There’s a lot of junk in the Amazon Kindle ebook store. This tends to upset folks…
My reaction to junk anywhere, has always been… “and your point is…??”
The Web’s packed with junk. So what?
I rarely see the junk – thank you, Google Web Spam Team. 🙂 The Web’s also packed with X-rated material. On a bad day, I may see a couple of nasty links, but I never follow them, so all that garbage doesn’t worry me; I no longer have young children.
The same applies to the Kindle ebook store. I see the junk more often than I’d like to, but I don’t buy it, and it doesn’t bother me at all.
As David Gaughran says about junk content in Jodi Picoult and the Myth of the Segregated Marketplace, the junk is pretty much buried, as it should be:
…this is the key point, the crap is invisible. Nobody sees a book that’s #700,000 in the Amazon rankings. They don’t appear on any bestseller lists. They aren’t recommended in Also Boughts. Readers don’t see them.
Those who believe the amount of crap is an issue must think that visibility on Amazon is distributed equally. Rather, it’s a form of meritocracy where books that are purchased more often are displayed to readers more often. Crap books that aren’t being bought will not be recommended at all.
Totally true. Crap anywhere shouldn’t bother you, unless it’s YOUR crap, and then you need to lift your game. 🙂
You’re not competing with crap
You’re never competing with crap ANYWHERE.
You’re always competing with the BEST.
Read David’s article above, he talks sense.
I haven’t read the Jodi Picoult interview he mentions, and I don’t intend to. I’ve read a couple of her books, and they’re great. Just because she writes great books however, it doesn’t mean I pay attention to anything she says about self-publishing. Or anything else.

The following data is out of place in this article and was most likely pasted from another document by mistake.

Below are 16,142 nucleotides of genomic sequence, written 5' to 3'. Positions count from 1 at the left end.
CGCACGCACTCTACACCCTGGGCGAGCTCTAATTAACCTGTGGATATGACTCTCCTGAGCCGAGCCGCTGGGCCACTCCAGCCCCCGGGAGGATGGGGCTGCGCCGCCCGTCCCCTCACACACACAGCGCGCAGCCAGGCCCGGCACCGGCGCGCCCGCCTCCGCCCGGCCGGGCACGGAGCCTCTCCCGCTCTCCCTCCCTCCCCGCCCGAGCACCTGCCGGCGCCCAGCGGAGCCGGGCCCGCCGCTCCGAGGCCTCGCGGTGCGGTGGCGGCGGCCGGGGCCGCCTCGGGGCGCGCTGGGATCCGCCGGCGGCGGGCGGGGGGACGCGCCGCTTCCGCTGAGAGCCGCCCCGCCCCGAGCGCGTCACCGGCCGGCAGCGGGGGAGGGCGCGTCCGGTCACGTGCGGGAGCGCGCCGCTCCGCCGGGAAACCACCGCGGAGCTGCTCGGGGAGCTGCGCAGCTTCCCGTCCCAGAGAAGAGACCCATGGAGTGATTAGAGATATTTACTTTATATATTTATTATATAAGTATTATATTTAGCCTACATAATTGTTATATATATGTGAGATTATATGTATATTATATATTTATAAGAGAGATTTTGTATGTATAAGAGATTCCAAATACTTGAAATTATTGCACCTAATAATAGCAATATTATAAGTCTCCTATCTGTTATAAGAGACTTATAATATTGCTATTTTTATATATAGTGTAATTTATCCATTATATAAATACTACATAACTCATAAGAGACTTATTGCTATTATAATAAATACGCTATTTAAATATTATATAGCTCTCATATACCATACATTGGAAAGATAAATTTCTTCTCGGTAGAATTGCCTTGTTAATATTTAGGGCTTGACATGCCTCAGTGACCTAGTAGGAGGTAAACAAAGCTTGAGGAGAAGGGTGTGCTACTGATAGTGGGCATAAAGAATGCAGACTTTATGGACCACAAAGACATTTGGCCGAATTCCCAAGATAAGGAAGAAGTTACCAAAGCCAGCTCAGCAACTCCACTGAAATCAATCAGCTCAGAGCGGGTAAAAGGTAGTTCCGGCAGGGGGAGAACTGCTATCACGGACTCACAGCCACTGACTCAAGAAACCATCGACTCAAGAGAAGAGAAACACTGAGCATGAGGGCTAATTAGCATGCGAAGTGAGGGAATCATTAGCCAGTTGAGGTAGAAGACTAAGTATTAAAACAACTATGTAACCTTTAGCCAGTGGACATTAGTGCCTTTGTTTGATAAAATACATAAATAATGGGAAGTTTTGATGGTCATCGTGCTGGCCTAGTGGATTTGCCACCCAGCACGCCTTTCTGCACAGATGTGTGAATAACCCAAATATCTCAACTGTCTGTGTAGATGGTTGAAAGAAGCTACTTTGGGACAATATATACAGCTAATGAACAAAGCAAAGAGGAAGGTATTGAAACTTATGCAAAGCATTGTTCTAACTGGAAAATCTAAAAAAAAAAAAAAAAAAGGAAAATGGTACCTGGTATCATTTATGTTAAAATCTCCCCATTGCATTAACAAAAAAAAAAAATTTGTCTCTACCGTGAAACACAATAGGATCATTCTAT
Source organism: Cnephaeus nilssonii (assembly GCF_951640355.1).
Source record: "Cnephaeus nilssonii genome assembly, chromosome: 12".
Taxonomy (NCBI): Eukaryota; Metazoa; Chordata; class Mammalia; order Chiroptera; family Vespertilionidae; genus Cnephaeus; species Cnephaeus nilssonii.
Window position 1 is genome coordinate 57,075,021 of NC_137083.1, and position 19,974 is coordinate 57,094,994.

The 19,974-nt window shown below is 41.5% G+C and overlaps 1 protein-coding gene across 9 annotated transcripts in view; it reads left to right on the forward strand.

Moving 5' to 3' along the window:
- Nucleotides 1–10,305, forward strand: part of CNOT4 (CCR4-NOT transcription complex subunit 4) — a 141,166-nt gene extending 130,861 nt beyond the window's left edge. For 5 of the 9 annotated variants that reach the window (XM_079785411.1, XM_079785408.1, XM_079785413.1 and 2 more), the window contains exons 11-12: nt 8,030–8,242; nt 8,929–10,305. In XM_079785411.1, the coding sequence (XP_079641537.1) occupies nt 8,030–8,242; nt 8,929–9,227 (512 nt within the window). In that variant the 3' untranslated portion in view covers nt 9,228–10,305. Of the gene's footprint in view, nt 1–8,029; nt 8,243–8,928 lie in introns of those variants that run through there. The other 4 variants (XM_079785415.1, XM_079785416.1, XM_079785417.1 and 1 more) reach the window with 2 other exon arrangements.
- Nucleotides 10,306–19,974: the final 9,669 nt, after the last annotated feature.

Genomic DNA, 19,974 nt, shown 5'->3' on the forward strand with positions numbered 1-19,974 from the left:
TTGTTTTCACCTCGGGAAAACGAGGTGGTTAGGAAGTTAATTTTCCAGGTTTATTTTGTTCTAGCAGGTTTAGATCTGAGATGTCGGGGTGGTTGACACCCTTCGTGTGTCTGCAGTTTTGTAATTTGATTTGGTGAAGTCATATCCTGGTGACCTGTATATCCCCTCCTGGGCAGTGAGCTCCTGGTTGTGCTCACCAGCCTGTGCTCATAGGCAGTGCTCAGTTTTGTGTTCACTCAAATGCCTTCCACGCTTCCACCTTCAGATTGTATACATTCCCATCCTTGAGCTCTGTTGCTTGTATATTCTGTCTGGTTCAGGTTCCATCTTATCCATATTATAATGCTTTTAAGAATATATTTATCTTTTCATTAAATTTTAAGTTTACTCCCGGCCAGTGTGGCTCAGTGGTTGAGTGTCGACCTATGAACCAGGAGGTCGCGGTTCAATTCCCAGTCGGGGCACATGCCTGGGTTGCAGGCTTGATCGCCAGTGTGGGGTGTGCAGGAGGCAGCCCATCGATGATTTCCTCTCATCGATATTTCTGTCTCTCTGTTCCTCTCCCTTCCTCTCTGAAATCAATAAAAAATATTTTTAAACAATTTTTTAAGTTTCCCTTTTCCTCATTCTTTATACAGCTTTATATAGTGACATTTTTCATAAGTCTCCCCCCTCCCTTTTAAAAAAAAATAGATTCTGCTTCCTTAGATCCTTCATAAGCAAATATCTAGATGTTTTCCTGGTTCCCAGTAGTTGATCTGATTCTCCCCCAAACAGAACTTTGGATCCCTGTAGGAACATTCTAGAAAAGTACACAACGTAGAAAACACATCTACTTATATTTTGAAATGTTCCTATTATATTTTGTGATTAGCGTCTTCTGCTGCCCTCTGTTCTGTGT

You’re not competing with crap. You’re competing firstly with yourself. Write more. Write enough so that you know you’re writing better today than you did yesterday. Write the best you can. That’s all you can do, and all you need to do.
You’re also competing with the best, but perhaps “competing” is incorrect. You’re motivated and inspired by the best, whatever “best” means to you. To me, the best means P.G. Wodehouse, as I said in Good Writing is Not a Natural Gift.
More to the point – when you compete with the best, you add to the good reading available, and everyone needs more good stuff to read. I read a lot, and I read fast. I get through a book a day, most days. Thank heavens for the Kindle, it’s allowed my reading addiction to blossom. 🙂
So please don’t worry about competing with crap. You’re not.
Write the best you can. That’s all you need to do. Write your best today, and tomorrow. I want more good stuff to read.
Turn Your Words Into Gold: Write and Sell An Ebook In Just Eight Hours
Here’s what I love about writing ebooks: you write them once, and they keep on selling forever.
I know several writers who’ve taken to the Kindle platform like the proverbial ducks to water. One writer friend turns out a new Kindle ebook every month, like clockwork. The last time we spoke, she had 11 ebooks selling — and her income is rising month by month.
Another writer friend mixes writing her own ebooks, with writing ebooks for others. Currently she’s been commissioned to write a biography, and a family history, for the same client. She’s finding it huge fun, and she’s making more money than she’s ever made.
The benefit of writing and selling ebooks is that once written, they can keep on selling forever. Would you trade eight hours for an income stream?
Latest posts by Angela Booth (see all)
- Freelance Writing In 2018: 5 Exciting Opportunities - November 14, 2017
- Writing Short Stories: 3 Lessons From The Class - November 12, 2017
- Self-Publishing: 3 Tips To Help You To Thrive With KDP Select - November 8, 2017